There are several distinct moments in my life that I remember with crystal clarity for the sharpness of their pain, and for the way my life changed as a result.
One of these moments came on a warm day in early May after I had completed my freshman year in college.
I was home for the summer, and was lounging in the backyard of my childhood home.
As my parents approached me, I immediately knew something was wrong.
I would learn my dad had cancer.
My parents sat by my side as I felt the world crashing around me. I absorbed the information and contemplated how quickly the peaceful and sheltered life I had known for 18 years could vanish in a matter of seconds.
The ultimate irony of life, it seems, is that we are unable to fully appreciate all we have until we are face-to-face with the prospect of losing it. To move through life blissfully unaware of the preciousness and delicacy that each moment holds is not a life I ever want to return to. For the understanding of life’s fragility opens us to a deeper appreciation for everyone and everything.
While that summer would bring my teenage self a paralyzing sense of anxiety and doom, I look back now with such compassion for that girl, and with a heart full of gratitude for the painful uncertainty and raw emotions that awakened and have forever changed me.
I subscribed to the idea that the purpose of life was to be “happy.” I believed that happiness was the ultimate destination, an end goal that could be sustained by maintaining control of my life and health, and that of my loved ones.
But that’s just not how life works.
Sometimes bad things happen. And despite what we’re told, there’s usually not a reason for it.
I’ve abandoned the idea that “happy” is the goal. Rather, I believe that meaning comes from feeling it all. The beauty in feeling it all is that we open ourselves to deeper connections, support, and love—which last much longer than a fleeting emotion.
That summer, I accompanied my dad for his cancer treatment every day for six weeks. I had a newfound understanding that I had control over nothing around me, but a deep conviction that my dad would not feel alone for even one step through this experience.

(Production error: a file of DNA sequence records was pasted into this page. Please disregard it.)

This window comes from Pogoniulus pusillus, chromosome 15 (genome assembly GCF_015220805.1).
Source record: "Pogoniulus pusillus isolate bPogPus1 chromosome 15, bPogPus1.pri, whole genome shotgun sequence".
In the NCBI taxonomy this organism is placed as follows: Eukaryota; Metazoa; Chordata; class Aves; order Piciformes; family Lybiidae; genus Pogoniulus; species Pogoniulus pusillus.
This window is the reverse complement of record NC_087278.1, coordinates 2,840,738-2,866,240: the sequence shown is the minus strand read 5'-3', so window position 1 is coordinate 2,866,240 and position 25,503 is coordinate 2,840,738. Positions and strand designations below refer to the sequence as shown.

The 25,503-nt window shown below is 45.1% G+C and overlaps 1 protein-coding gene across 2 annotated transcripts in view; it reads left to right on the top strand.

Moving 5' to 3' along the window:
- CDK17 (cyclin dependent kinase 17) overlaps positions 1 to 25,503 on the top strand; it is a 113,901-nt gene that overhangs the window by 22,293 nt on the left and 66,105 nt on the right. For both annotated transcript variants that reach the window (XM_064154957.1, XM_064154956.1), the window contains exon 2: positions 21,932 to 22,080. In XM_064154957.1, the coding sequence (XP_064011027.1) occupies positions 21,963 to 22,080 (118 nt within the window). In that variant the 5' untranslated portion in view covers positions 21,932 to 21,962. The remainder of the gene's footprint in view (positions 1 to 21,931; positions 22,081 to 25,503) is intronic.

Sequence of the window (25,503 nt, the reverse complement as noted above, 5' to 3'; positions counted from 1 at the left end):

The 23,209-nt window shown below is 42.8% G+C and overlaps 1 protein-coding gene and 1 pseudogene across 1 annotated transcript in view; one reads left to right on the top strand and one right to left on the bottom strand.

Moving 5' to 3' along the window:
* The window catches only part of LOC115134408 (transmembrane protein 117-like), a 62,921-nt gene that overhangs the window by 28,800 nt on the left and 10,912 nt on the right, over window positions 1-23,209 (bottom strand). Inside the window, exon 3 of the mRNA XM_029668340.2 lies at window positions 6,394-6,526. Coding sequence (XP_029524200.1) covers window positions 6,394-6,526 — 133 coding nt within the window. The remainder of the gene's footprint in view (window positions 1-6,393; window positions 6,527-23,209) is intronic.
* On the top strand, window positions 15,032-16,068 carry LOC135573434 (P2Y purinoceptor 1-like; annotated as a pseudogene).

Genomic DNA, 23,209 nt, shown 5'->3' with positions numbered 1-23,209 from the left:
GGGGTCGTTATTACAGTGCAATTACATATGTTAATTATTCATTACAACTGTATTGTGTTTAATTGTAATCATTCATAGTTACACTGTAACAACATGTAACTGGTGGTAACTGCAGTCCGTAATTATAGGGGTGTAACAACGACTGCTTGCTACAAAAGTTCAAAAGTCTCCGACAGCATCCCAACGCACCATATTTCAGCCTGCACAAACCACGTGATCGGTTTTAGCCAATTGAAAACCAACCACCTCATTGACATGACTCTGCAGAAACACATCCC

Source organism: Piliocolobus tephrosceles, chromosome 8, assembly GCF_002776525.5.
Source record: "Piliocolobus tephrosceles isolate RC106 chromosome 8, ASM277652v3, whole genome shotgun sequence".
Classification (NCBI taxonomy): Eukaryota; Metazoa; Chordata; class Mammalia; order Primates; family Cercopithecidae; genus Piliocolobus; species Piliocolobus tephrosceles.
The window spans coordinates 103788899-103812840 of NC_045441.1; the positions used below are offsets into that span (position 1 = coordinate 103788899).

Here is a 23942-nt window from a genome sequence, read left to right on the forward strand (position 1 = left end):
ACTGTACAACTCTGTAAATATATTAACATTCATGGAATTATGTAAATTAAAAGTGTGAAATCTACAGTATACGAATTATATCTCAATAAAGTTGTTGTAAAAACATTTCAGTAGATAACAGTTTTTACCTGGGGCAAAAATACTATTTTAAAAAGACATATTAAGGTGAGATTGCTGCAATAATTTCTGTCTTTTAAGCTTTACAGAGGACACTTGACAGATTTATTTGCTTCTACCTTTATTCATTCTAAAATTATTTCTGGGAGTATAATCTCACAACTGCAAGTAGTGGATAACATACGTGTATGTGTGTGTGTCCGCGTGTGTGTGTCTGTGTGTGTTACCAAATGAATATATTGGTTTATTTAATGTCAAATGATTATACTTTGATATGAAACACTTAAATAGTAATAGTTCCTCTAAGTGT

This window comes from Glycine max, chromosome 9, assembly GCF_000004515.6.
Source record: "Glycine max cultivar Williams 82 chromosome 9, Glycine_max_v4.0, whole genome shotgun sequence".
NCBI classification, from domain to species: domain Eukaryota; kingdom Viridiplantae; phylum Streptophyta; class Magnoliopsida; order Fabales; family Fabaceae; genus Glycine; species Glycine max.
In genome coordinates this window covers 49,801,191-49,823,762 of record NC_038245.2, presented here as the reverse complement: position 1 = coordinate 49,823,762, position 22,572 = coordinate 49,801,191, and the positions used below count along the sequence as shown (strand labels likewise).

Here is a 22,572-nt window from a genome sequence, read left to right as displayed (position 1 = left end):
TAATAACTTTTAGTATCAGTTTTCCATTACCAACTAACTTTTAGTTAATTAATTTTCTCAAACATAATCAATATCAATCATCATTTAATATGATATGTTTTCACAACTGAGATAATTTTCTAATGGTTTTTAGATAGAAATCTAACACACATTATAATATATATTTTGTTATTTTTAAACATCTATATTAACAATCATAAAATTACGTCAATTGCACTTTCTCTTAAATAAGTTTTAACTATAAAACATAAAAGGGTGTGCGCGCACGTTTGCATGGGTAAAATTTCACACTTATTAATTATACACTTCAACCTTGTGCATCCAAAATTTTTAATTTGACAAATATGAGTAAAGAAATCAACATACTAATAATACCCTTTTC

I let go of my desire for happiness, and allowed myself instead to feel the full spectrum of what was in my heart. In embracing my painful thoughts and feelings with tenderness, I actually found some space to breathe.
I drove my dad to the hospital every morning, as we sang together to Crosby, Stills, and Nash and Young—my dad’s favorites.
After radiation, we would sit together eating breakfast—a ritual we created, a gift of time. I do not recall the conversations we had, and the words exchanged do not actually matter. Simply sitting side by side, unhurried, cherishing our relationship in the present moment, with a deep feeling of alertness to life’s impermanence, is what I’ll never forget.
I have come to learn that life brings what it will, and thus, I’ve learned to soften my grip. The control we feel over our lives is but an illusion. All we can truly do is show up each day with an open heart, bearing witness to whatever is in store for us.
In a way, isn’t that a relief? For our only job is to live with intention; to move through the seasons of our lives with the wisdom that the mundane moments are actually the sacred ones: breakfast with a loved one, a walk in nature, the companionship of a furry pet. Each moment is profound, as we balance on a tightrope of the unknown while embracing the sheer joy of our existence.
That summer was 10 year ago. Life has been a beautiful ride, even as the journey is unknown.
About five years ago, my dad was diagnosed with another cancer, this time right after my college graduation. It was much worse than the first time.
There were some rock-bottom moments: hospital stays, surgery, trips to the emergency room, even crying on the floor in heartbreak. While these memories are painful, they are sacred to me because they signify a love that is boundless. These emotions are a physical reminder that I am alive and capable of feeling it all.
In recent years, I’ve arrived to a pretty regular state of joyfulness. It’s a joy that comes not from feeling happy all the time, or from getting my way, but rather from a place of gratitude. I feel awake to how precious each moment is. I know that nothing is permanent and life will continue to deliver painful moments.
Holding that knowledge in one palm, while my heart remains open to the beauty and endless possibilities that each day holds is the essence of being human.
My dad is coming up on six years of living cancer-free. In those years, we have continued to celebrate life with family and friends—from anniversaries to 100th birthday parties, to summiting snowcapped Rocky Mountains, to long conversations about life and laughter over shared meals and glasses of wine. All we can do is just keep living.
Recently, my dad and I found ourselves watching “The Karate Kid.” At one point in the movie, the enlightened mentor says to the Karate Kid, “Sun is warm, grass is green.” My dad and I looked at each other and smiled.
None of us know what tomorrow will bring, and that’s okay. We are here right now. Our feet are firmly planted on the soft Earth. And the sun is warm, and the grass is green.
And that really is enough.